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Future of Transportation

The Green Living Guy Talks Electric Vehicles

Photo: Courtesy of Ileana Garcia Jacalow

Electric vehicle expert and green living activist Seth Leitman sees environmental and financial benefits to EVs.

Electric vehicles (EVs) aren’t the future — they’re already here. Six major carmakers — BYD, Ford, General Motors, Jaguar Land Rover, Mercedes-Benz, and Volvo — have pledged to phase out gas- and diesel-powered vehicles by 2035, and several states have passed laws banning the sale of internal combustion engine vehicles by 2030.

Seth Leitman — aka Green Living Guy — thinks the only barriers to a transition to renewable energy on a national and global scale are pretty fundamental ones. “Political will,” he says. “Also, people listening to me — I mean that.”

Living green

Leitman, an electric vehicle expert and president of the Greater Hudson Valley Electric Auto Association, has been known as the Green Living Guy since 2005, when he began his media empire focused on sustainability.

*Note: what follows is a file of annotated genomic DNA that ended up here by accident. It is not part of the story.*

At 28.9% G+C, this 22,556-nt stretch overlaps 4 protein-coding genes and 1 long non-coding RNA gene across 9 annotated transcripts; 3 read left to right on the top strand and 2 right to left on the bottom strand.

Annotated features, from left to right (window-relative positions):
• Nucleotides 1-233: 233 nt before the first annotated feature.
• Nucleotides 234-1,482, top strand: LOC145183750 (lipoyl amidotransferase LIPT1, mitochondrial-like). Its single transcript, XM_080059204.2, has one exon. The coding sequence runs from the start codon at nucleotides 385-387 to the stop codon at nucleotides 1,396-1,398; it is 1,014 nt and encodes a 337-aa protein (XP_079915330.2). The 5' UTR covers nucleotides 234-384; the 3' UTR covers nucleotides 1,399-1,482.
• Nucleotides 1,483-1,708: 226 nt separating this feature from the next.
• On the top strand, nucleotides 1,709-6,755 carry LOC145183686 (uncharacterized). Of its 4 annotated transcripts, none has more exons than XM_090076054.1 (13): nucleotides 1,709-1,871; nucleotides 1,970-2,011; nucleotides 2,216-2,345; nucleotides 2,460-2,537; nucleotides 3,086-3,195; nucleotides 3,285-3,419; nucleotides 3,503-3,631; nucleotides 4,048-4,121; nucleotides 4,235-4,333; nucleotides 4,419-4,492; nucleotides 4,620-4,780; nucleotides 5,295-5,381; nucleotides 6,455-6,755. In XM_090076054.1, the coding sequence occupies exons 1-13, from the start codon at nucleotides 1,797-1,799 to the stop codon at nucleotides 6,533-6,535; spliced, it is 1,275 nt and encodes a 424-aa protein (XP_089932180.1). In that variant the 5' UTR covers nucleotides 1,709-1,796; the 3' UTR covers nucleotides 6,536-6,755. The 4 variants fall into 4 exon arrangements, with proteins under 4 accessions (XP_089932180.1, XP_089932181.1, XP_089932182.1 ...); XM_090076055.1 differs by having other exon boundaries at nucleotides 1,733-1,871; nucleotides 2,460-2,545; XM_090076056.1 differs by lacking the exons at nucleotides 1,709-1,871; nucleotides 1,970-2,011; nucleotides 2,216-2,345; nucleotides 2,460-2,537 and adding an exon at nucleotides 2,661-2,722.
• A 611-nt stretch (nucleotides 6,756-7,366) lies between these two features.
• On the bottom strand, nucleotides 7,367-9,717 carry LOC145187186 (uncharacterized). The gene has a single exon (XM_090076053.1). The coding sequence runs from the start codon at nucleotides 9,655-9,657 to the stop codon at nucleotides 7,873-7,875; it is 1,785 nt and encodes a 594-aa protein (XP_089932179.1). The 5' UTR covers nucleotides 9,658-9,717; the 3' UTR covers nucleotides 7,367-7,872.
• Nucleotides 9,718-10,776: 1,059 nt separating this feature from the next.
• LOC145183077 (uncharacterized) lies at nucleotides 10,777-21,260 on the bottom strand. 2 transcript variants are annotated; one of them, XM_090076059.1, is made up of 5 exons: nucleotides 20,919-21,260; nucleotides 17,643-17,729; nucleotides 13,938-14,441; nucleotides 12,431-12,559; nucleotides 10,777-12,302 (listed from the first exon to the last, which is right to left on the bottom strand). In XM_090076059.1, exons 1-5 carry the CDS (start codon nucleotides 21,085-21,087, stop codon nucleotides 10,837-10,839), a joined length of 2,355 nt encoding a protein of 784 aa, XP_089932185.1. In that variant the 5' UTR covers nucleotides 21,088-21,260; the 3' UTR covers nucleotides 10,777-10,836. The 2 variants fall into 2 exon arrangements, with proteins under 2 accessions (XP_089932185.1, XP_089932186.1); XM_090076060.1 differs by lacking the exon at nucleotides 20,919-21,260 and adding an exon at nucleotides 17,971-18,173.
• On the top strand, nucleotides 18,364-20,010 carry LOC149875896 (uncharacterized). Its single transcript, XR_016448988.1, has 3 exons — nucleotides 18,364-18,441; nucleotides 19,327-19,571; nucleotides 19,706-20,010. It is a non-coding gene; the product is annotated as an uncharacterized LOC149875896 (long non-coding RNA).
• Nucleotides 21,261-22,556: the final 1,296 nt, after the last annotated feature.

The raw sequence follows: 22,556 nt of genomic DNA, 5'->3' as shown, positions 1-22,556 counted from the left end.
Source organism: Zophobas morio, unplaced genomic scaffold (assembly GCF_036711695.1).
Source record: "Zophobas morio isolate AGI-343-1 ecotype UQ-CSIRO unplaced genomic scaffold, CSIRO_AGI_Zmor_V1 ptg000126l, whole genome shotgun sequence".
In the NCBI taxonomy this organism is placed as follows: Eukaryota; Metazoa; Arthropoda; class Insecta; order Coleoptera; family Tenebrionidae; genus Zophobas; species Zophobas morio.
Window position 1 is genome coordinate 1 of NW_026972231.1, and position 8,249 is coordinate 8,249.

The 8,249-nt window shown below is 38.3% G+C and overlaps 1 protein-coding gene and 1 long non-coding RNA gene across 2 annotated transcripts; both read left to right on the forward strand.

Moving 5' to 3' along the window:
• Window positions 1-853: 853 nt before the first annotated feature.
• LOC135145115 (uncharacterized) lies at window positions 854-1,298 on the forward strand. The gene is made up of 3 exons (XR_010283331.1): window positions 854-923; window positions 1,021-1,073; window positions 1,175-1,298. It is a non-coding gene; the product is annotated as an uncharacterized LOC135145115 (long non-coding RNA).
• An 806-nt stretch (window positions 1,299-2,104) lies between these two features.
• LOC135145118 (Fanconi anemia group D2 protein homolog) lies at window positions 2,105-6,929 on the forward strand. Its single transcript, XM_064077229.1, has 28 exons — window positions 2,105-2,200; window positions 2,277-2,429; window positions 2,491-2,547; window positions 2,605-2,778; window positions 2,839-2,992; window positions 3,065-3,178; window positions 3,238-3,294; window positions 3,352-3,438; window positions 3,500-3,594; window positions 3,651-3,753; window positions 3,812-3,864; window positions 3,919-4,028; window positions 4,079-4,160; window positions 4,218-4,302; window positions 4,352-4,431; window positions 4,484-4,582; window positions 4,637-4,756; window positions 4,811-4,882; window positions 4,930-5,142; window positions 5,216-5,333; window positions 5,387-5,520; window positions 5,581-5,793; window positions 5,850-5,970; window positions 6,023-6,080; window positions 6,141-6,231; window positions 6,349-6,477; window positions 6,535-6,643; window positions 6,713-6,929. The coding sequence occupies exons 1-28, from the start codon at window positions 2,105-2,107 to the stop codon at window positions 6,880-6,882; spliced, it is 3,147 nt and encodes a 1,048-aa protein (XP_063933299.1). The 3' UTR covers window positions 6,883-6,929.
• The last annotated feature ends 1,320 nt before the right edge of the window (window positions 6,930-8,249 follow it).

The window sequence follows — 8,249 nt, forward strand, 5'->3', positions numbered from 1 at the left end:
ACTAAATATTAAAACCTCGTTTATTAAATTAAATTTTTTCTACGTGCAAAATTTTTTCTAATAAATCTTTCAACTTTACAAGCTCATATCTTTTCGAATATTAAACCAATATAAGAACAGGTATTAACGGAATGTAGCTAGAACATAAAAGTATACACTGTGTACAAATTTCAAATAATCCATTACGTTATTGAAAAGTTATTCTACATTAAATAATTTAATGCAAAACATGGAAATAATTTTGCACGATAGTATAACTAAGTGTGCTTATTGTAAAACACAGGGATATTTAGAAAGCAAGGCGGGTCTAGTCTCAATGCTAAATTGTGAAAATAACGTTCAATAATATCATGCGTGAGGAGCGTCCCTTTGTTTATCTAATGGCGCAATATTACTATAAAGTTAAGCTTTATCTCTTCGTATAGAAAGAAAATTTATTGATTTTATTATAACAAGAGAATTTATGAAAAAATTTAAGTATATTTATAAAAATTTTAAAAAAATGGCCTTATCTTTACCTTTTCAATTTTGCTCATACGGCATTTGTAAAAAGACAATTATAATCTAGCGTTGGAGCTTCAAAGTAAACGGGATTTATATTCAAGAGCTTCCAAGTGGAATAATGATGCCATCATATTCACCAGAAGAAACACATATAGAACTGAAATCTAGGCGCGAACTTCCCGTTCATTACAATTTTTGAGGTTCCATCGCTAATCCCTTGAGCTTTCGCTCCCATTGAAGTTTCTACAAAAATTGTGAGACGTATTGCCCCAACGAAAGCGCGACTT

“I realized how international institutions were basically screwing the environment for energy,” he says. “I believed in solar and wind but knew I needed to do more. I became Green Living Guy when I was leaving a partnership with an energy company. A buddy of mine suggested I create a ‘Green Living something’ brand. I said, when working for the New York Senate and talking green, some people would say ‘uh oh here comes that guy.’”

Benefits of EVs

Leitman is bullish on both the financial and environmental benefits of EVs. “Electric cars take only two years to go carbon negative, assuming 12,000 miles per year of travel,” he notes. “Gas cars and even fuel cells today don’t come close!”

In fact, EVs produce about one-third of the carbon dioxide per mile as a traditional car with an internal combustion engine. And EVs are cheaper to maintain. “The maintenance costs for EVs are really next to nothing,” Leitman says, noting the exception of the car’s tires, which are comparable in price.

The lower-cost maintenance means that EVs are cheaper to own over time despite typically higher purchase prices. However, that initial investment can often be offset since EVs qualify for federal tax credits of up to $7,500 as well as potential state and city incentives.

Leitman describes the EV industry as “cutthroat,” but sees great potential. “When collaboration gels, there’s nothing like it — greatness happens.”

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